ACA's long-term impact on employer-sponsored plans
The Affordable Care Act's short-term impact on employer-sponsored health insurance has been minimal, but that could very well change over time, according to a policy paper from the Wharton School.
The federal and state insurance exchanges have enrolled nearly 11.7 million Americans, but that represents only a "small fraction" of the marketplace, noted Mark Pauly, Ph.D., a professor of healthcare management at Wharton.
In the long run, Pauly said the ACA will impact about 15 percent of the workforce. Whether companies opt to move workers from employer-sponsored plans to the exchanges will depend on the firm's size, its average salary and the degree of homogeneity among those salaries.
Large, high-wage firms have no incentive to shift from the status quo, Pauly said, as insurance options are better than what's offered on ACA exchanges and employees make too much money to qualify for subsidized coverage. Employers have found that it's more expensive to drop coverage than it is to continue providing coverage, FierceHealthPayer previously reported--largely because workers who lose employer-sponsored benefits expect a raise in return.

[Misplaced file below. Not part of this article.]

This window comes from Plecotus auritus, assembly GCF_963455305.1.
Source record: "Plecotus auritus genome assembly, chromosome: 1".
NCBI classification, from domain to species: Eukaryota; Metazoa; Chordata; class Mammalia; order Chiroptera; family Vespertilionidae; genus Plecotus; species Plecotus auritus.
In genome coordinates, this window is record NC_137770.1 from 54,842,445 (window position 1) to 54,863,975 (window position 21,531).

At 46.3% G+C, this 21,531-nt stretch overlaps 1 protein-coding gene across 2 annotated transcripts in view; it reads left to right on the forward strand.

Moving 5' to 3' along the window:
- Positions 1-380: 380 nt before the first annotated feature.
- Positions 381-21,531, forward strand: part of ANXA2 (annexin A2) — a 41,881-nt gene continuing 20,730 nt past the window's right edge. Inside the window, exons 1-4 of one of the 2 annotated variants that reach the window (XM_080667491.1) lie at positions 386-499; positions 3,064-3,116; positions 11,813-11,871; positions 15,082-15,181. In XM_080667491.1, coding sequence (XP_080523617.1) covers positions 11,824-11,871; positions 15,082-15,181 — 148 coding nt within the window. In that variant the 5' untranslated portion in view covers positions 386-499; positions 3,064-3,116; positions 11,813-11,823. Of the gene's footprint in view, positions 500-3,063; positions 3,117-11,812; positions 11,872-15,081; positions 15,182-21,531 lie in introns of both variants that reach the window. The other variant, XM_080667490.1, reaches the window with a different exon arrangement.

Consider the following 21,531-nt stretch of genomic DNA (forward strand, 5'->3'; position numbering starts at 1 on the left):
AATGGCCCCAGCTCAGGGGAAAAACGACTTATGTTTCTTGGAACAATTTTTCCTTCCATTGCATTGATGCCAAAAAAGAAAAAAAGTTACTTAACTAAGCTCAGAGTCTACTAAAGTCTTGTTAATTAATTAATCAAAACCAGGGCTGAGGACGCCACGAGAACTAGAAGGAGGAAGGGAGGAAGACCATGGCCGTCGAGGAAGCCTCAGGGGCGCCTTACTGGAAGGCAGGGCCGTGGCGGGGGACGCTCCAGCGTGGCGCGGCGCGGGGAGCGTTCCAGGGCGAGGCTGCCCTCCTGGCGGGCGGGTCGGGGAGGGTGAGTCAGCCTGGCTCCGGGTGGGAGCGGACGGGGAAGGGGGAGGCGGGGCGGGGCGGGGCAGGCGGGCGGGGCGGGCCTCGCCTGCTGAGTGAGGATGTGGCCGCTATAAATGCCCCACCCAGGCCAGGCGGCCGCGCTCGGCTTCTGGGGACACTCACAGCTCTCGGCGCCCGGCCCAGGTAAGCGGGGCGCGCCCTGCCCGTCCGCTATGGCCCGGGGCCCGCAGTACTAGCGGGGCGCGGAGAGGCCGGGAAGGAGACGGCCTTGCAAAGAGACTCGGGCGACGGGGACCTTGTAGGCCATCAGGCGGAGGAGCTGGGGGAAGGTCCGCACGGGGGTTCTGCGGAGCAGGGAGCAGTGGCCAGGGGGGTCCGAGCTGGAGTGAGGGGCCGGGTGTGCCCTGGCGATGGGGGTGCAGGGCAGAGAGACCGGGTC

That said, large companies with a corresponding large salary disparity--assembly-line manufacturing, for example--may consider spinning low-wage workers into a separate firm and sending those employees to the exchanges for insurance, Pauly explained in an interview with [email protected]. It wouldn't be politically correct, he acknowledged, but it would save money for the firms and give employees a subsidy on their insurance as well.
Small businesses, on the other hand, would most likely benefit from a switch to the exchanges--salaries are often homogeneous, Pauly said, while employees buying on the small group market often see "unappealing and volatile premiums."
He added: "[T]he additional subsidies available in exchanges will incentivize employers who were offering insurance to stop paying their part of the premium and instead pay the money as wages to let their employees seek better options through the exchanges."
Pauly also said it's unlikely that, over time, firms coming with the employer mandate will cut full-time employees to part-time hours, as that places "serious limits on a firm's ability to manage."
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